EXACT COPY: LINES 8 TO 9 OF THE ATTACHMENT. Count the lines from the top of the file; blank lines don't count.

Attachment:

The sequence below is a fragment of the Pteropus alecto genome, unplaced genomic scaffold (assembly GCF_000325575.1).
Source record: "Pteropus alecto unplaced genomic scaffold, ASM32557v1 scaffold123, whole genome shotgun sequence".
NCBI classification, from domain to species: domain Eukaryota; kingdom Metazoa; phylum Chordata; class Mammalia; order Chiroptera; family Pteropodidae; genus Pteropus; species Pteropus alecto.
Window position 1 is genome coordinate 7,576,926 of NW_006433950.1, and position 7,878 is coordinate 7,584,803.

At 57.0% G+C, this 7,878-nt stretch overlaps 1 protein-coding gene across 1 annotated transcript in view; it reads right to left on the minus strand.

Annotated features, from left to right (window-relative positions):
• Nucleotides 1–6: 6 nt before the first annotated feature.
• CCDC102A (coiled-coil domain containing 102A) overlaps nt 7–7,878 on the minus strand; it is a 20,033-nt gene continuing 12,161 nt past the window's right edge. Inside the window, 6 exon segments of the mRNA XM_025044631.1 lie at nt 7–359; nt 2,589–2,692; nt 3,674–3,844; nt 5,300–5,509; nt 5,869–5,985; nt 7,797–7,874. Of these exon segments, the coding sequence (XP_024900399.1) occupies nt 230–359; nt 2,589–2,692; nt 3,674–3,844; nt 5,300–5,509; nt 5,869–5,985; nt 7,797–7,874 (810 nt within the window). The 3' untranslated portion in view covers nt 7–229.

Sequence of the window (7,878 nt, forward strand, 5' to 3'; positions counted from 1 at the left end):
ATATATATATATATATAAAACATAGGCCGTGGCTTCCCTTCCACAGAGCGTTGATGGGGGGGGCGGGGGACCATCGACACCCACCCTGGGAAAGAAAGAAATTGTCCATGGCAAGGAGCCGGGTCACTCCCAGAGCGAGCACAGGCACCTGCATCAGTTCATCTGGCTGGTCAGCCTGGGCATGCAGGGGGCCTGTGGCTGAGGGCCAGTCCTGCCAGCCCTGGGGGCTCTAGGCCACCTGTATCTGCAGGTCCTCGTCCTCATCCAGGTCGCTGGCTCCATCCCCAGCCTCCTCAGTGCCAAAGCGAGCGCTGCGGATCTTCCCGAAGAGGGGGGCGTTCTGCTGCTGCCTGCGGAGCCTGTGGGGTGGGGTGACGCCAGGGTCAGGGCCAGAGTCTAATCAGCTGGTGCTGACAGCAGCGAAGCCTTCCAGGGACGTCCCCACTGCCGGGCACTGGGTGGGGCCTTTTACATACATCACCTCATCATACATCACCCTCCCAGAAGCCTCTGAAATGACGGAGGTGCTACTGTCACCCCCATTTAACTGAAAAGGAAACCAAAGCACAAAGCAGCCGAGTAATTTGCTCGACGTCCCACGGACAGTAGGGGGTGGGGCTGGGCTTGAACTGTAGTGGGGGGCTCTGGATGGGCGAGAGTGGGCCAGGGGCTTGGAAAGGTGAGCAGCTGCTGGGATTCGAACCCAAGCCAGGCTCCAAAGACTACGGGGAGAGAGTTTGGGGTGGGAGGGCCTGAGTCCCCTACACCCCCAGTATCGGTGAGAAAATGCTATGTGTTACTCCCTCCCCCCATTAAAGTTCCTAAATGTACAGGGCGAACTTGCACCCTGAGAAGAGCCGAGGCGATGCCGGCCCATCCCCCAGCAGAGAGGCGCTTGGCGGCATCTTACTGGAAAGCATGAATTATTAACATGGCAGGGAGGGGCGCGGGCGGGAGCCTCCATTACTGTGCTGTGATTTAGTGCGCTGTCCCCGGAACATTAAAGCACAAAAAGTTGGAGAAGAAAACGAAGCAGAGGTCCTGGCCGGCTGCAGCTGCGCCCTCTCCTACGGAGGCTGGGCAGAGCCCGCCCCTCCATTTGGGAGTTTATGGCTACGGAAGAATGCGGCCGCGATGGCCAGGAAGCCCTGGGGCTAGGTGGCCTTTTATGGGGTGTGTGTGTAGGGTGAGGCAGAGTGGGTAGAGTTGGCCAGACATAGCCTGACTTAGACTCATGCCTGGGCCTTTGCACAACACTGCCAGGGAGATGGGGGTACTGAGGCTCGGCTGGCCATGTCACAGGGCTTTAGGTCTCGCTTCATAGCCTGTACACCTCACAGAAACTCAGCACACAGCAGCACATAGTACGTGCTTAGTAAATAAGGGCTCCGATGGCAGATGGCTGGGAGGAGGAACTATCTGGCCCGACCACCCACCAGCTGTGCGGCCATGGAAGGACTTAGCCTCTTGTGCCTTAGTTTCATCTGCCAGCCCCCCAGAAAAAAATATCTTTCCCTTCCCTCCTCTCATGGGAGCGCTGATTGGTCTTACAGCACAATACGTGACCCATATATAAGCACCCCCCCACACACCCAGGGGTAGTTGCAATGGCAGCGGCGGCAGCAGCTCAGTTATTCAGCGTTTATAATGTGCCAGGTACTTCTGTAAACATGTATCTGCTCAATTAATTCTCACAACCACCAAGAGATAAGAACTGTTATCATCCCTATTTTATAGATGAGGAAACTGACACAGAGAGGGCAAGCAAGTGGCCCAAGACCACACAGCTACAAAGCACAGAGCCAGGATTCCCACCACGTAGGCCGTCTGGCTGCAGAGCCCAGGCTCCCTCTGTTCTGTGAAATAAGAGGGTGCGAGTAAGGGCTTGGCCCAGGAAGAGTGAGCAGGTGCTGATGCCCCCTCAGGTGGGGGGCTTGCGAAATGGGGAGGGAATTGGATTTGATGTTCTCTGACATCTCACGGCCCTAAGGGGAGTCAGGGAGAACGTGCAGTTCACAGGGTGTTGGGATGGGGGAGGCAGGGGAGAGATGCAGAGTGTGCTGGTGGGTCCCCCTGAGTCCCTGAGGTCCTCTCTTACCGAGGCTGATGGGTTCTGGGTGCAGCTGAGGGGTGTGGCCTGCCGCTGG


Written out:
• CCDC102A (coiled-coil domain containing 102A) overlaps nt 7–7,878 on the minus strand; it is a 20,033-nt gene continuing 12,161 nt past the window's right edge. Inside the window, 6 exon segments of the mRNA XM_025044631.1 lie at nt 7–359; nt 2,589–2,692; nt 3,674–3,844; nt 5,300–5,509; nt 5,869–5,985; nt 7,797–7,874. Of these exon segments, the coding sequence (XP_024900399.1) occupies nt 230–359; nt 2,589–2,692; nt 3,674–3,844; nt 5,300–5,509; nt 5,869–5,985; nt 7,797–7,874 (810 nt within the window). The 3' untranslated portion in view covers nt 7–229.

Sequence of the window (7,878 nt, forward strand, 5' to 3'; positions counted from 1 at the left end):